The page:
Offshore wind design

Environment – six steps to UK low-carbon global leadership

President Trump’s decision to take the US out of the Paris climate agreement came as no surprise. However, his move could help to open up six key areas where the UK can show global leadership.

( Text content written by Twenty6 for LIC Energy )

Before outlining these six renewable ‘pillars’, I think it’s worth noting that just two years ago, taking America out of December 2015’s international agreement could have brought down the whole delicately-built political house of cards.

Not anymore. Instead, US cities, mayors, states and Arnold Schwarzenegger ( speaking for California, have re-committed themselves to the agreement that calls for meaningful carbon-reduction proposals from circa 175 nations.

This makes it even more disappointing that the UK chose not to co-sign with Chinese and EU leaders a joint statement reaffirming the Paris accord as “an imperative more important than ever”.

Correcting a very wrong decision

I believe we made the wrong decision for two reasons. Firstly, the Government missed a high-profile opportunity to distance us publically from the President’s regressive policy.

But secondly, the UK has a crucial international leadership role to play in global decarbonisation to avoid the worst effects of climate change.

We now look unfairly weak on the world stage when we can least afford to. No, we are not in the vanguard, but we are definitely not far behind. However, developments in the pipeline could put us well ahead.

UK renewables hit a record

Recent news is encouraging. Over lunchtime on Wednesday, 7 June, for the first time ever more than half – 50.7% in fact – of the energy generated in the UK came from renewable sources rather than gas, oil, coal or nuclear. The day was both sunny and windy.

But only 1% came from energy storage.

As I explain later, of the six pillars needed for a successful low-carbon transition, the UK has five quite firmly in place. The fifth, industrial-scale energy storage, has until recently been a lame duck.

Now there is positive news here too. Energy storage technology is becoming more cost-effective in leaps and bounds. Capacity is also expanding rapidly.

Extended the UK’s advantage

The UK has done reasonably well in staying near the front of the pack over the last decade. The Renewable Obligation was crucial, strong and stable for a number of years. The Climate Change Act has followed.

Together, these two policy instruments have driven change; the Contracts for Difference mechanism is now being used in a narrow way to maintain the progress of the more mature technologies.

The UK can build on these initiatives and show some real global leadership!

Yes, all the technology exists for a fully decarbonised energy system, bar some small but significant pockets. No, a zero carbon grid couldn’t operate tomorrow, but yes, we can identify the technical components needed for a successful low-carbon transition today.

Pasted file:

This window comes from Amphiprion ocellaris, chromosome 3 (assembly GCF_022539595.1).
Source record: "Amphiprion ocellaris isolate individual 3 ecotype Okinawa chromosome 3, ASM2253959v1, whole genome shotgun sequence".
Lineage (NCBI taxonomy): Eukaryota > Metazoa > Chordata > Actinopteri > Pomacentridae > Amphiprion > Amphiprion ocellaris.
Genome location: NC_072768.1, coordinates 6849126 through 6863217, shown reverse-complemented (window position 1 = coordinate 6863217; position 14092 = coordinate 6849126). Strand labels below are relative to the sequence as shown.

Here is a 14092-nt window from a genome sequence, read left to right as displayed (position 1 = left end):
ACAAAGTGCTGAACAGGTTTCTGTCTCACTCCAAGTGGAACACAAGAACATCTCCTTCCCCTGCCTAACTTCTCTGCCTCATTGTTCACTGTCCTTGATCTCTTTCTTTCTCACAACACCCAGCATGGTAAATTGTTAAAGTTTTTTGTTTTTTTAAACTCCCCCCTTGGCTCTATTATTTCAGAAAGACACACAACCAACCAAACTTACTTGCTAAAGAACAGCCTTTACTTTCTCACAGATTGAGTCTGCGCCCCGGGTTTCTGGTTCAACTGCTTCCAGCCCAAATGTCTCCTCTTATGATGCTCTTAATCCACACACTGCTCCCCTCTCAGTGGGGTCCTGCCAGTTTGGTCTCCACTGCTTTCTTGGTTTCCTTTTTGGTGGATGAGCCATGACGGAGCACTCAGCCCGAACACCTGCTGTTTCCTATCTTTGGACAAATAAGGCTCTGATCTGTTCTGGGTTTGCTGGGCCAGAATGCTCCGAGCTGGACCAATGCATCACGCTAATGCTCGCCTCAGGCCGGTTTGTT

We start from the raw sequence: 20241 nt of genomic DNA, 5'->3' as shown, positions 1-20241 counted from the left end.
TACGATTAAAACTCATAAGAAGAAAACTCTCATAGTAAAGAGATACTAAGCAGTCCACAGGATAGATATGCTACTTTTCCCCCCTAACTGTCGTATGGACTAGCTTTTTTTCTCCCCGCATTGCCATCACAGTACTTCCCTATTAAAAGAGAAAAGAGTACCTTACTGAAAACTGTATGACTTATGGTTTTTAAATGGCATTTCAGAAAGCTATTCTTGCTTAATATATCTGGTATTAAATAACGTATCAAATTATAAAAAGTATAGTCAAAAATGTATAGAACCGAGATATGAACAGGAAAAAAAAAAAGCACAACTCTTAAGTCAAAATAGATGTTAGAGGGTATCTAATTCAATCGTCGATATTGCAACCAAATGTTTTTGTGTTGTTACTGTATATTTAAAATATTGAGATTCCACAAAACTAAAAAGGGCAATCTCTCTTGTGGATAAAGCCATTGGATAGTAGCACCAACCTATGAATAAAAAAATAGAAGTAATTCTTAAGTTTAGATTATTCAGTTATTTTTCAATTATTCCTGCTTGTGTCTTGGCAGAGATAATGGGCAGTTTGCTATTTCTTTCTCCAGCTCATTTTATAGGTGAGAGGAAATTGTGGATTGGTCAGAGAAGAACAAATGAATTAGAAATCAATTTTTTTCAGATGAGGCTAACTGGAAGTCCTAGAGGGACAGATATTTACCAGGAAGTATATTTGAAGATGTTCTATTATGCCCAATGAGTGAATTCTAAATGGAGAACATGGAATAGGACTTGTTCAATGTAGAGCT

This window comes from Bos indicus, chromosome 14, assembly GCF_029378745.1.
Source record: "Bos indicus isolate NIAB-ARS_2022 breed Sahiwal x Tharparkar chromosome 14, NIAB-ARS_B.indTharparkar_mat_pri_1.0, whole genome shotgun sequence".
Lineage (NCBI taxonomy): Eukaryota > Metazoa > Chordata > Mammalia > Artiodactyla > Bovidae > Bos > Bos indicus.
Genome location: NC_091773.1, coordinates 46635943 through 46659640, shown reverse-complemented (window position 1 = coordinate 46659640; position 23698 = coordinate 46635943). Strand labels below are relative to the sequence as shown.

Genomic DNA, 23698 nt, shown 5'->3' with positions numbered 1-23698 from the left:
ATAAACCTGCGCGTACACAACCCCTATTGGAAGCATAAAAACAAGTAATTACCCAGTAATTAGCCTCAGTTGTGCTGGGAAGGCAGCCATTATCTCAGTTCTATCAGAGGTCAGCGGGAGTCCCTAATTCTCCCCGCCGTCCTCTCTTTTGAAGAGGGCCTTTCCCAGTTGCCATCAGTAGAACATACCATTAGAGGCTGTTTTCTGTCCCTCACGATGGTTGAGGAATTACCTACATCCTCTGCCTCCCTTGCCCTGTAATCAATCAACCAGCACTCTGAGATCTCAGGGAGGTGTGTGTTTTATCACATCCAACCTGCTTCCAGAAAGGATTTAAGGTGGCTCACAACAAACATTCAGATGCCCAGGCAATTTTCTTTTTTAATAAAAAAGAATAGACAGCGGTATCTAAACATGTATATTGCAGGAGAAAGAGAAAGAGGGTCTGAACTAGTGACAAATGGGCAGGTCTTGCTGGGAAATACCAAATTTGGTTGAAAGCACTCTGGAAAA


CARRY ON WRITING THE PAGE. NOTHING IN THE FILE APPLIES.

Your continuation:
This is how I think it will look.

I mention six pillars.

Pillar 1 – Geographical spread

The first is having a suitable geographical spread of our energy sources – wind, tide and solar in particular from northern Scotland to the West Country. Having the technology to exploit them is also important. We tick both boxes. The 8 June example shows that we have an increasing capacity to supply green energy, with some caveats.

The benefit of geographical spread is that it spaces out supply peaks as weather and tides move across the nation. It’s the same reason why nation to nation interconnection is important on a wider scale.

Pillar 2 – Technology diversity

Technology diversity here refers to energy generation technologies. For electricity, we have solar PV, wind, tidal barrage and hydropower options of various sizes. And we’re currently adding free-stream tidal, wave power, tidal fences and tidal lagoons.

Potential renewable heating sources include air and ground source heat pumps, solar thermal, biogas, synthetic gas from electrolysis, and biomass.

So we already have many choices, although the level to which these technologies are well understood and ‘plug-and-play’ ready, differs. I’m sure that we have more than enough energy available to meet our gross national needs, plus the tools to harvest this.

New fledging technologies must be developed as we roll out renewables and seek greater supply security. But we’re in good shape – well equipped with inventive engineers and great finance people who can bring new concepts to maturity IF routes to market exist and R and D support is available.

Transport is another area. Electric vehicle (EV) technology is mature enough, if anticipated battery advances are counted in, to take road and rail transport off fossil-fuels completely.

Heavy goods transport is a temporary stumbling block. But overhead motorway catenary power lines for HGVs could be a solution. For aviation there is the promise of biofuels from algae.

Back to cars – one large overall benefit to decarbonisation is that an electric car is a significant capacity energy storage device on-hand right where people live. Using your EV to improve energy demand management and distributed storage is a huge bonus. Your battery can also shield you from the highest energy costs, thus becoming a benevolent energy-broker working on your behalf.